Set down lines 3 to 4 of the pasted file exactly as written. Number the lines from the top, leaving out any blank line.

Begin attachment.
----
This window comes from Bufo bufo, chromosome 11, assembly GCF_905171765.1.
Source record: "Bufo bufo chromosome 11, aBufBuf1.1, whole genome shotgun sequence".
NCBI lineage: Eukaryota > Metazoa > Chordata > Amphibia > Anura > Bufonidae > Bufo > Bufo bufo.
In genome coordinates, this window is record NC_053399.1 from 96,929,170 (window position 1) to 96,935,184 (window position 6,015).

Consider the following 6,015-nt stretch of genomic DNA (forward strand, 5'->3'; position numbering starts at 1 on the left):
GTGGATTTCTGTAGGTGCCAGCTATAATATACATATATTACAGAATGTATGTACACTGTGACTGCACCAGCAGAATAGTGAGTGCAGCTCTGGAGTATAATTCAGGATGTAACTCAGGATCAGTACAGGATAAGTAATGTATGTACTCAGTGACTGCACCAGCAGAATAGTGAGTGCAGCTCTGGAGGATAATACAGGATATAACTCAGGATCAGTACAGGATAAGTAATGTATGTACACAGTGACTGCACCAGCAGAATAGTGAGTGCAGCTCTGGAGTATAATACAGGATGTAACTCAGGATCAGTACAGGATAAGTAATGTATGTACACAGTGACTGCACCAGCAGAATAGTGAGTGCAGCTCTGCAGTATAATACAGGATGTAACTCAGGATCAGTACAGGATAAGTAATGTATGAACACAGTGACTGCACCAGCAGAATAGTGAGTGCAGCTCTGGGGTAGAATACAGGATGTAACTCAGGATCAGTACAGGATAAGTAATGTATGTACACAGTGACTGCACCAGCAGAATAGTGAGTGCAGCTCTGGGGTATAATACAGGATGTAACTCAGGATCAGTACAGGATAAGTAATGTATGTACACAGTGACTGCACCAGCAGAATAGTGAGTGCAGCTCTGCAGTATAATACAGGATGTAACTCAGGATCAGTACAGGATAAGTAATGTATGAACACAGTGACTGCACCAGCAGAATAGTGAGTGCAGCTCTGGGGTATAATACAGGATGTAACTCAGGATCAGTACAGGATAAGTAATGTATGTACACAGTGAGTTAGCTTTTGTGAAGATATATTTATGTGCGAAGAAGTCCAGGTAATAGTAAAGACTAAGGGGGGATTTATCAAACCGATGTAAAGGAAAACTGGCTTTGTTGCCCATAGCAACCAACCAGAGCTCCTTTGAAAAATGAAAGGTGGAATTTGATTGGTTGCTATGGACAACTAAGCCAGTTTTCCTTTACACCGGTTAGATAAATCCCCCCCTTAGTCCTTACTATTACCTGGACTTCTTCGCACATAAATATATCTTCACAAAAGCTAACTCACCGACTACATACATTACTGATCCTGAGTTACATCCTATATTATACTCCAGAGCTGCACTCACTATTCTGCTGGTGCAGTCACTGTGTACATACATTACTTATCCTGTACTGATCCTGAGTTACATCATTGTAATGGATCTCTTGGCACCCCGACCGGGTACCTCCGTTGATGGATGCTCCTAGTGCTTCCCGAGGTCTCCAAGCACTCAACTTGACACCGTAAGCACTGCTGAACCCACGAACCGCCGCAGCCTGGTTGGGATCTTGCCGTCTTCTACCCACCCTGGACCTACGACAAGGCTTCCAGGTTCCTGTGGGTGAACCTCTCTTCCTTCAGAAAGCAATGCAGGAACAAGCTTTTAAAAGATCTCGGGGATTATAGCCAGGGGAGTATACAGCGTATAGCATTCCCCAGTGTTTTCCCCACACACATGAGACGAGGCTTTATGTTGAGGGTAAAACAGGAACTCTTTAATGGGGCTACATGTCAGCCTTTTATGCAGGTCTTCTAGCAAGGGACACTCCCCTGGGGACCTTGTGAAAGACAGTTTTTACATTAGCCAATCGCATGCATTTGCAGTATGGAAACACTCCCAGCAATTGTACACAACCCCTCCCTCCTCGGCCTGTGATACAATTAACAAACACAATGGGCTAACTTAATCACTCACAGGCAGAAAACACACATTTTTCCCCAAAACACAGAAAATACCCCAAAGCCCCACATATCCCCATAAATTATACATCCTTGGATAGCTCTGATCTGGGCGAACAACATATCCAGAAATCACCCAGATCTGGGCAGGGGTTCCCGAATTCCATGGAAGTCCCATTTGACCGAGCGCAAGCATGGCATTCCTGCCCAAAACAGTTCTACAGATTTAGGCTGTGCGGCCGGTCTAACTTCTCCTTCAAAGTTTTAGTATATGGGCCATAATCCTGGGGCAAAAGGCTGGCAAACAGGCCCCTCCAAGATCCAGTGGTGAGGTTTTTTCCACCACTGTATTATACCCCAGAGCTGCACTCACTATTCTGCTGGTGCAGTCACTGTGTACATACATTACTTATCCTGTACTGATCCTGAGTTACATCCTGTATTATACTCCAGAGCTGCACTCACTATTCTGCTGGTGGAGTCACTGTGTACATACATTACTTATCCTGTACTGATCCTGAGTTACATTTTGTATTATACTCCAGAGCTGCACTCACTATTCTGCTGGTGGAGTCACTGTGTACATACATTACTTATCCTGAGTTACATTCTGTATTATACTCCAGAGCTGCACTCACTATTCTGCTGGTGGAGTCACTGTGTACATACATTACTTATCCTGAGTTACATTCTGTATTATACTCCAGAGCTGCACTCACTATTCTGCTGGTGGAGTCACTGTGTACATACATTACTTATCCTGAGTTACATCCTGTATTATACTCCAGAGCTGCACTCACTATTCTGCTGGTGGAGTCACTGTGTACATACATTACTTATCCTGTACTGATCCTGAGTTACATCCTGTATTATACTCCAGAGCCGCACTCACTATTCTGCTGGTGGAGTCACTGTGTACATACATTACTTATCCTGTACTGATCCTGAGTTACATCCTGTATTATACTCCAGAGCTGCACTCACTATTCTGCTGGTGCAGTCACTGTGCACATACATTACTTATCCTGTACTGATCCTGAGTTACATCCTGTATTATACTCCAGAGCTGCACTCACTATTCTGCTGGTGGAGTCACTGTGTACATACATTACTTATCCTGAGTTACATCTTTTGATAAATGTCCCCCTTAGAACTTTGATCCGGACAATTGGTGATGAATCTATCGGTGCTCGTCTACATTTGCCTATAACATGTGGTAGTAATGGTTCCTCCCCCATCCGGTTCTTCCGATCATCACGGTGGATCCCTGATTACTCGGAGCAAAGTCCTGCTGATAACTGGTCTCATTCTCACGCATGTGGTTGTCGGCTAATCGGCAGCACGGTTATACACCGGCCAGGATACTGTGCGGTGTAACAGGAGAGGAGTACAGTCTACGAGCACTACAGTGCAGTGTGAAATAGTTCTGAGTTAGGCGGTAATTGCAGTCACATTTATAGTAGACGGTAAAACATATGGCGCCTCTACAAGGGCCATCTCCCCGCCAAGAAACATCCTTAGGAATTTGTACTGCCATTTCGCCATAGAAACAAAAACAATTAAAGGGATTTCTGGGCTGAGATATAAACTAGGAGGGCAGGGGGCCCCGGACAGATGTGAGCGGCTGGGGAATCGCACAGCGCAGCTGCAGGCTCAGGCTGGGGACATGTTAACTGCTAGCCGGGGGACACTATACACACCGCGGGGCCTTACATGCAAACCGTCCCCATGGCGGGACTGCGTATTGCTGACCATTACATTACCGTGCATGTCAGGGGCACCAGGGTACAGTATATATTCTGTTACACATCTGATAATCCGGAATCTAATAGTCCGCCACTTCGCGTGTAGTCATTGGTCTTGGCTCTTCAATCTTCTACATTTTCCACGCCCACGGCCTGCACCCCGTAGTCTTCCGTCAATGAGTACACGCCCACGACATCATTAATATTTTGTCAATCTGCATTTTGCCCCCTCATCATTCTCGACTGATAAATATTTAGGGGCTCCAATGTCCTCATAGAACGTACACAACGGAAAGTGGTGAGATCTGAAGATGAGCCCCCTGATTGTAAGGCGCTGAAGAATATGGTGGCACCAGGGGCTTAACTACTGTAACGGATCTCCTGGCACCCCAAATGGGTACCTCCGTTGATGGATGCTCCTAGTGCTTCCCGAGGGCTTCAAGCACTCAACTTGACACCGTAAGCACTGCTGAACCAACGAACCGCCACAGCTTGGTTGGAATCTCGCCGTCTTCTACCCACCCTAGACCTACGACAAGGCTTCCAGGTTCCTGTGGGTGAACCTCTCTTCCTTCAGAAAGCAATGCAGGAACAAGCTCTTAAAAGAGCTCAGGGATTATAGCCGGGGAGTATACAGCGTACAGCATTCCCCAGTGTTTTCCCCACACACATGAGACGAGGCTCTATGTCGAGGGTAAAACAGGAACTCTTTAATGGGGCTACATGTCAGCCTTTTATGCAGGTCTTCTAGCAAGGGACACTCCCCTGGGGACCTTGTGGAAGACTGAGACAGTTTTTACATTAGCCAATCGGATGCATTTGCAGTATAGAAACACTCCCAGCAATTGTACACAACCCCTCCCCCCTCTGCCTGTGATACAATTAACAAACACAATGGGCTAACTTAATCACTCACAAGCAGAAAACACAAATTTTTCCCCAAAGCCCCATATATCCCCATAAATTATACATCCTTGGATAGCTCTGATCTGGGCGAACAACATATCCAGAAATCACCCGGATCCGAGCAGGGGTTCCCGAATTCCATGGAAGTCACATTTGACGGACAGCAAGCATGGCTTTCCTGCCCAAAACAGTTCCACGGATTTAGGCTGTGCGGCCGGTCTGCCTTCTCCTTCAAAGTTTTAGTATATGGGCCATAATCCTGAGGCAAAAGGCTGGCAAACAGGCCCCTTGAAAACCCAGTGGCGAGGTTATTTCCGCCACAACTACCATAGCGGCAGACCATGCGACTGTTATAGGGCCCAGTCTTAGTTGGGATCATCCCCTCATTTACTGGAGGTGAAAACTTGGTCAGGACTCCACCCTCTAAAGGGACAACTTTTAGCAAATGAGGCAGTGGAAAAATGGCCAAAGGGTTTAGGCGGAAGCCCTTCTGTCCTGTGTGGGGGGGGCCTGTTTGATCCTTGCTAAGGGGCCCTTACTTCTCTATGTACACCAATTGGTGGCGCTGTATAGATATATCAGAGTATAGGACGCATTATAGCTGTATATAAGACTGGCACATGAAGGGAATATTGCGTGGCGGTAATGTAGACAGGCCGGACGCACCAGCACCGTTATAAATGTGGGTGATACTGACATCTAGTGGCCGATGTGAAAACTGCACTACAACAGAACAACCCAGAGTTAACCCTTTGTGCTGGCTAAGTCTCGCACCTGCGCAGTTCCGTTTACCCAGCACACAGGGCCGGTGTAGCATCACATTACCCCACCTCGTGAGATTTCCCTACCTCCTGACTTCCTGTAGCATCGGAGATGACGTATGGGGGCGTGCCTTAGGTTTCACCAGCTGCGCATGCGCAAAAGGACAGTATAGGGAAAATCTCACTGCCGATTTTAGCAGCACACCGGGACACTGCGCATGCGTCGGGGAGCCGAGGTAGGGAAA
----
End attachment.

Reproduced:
NCBI lineage: Eukaryota > Metazoa > Chordata > Amphibia > Anura > Bufonidae > Bufo > Bufo bufo.
In genome coordinates, this window is record NC_053399.1 from 96,929,170 (window position 1) to 96,935,184 (window position 6,015).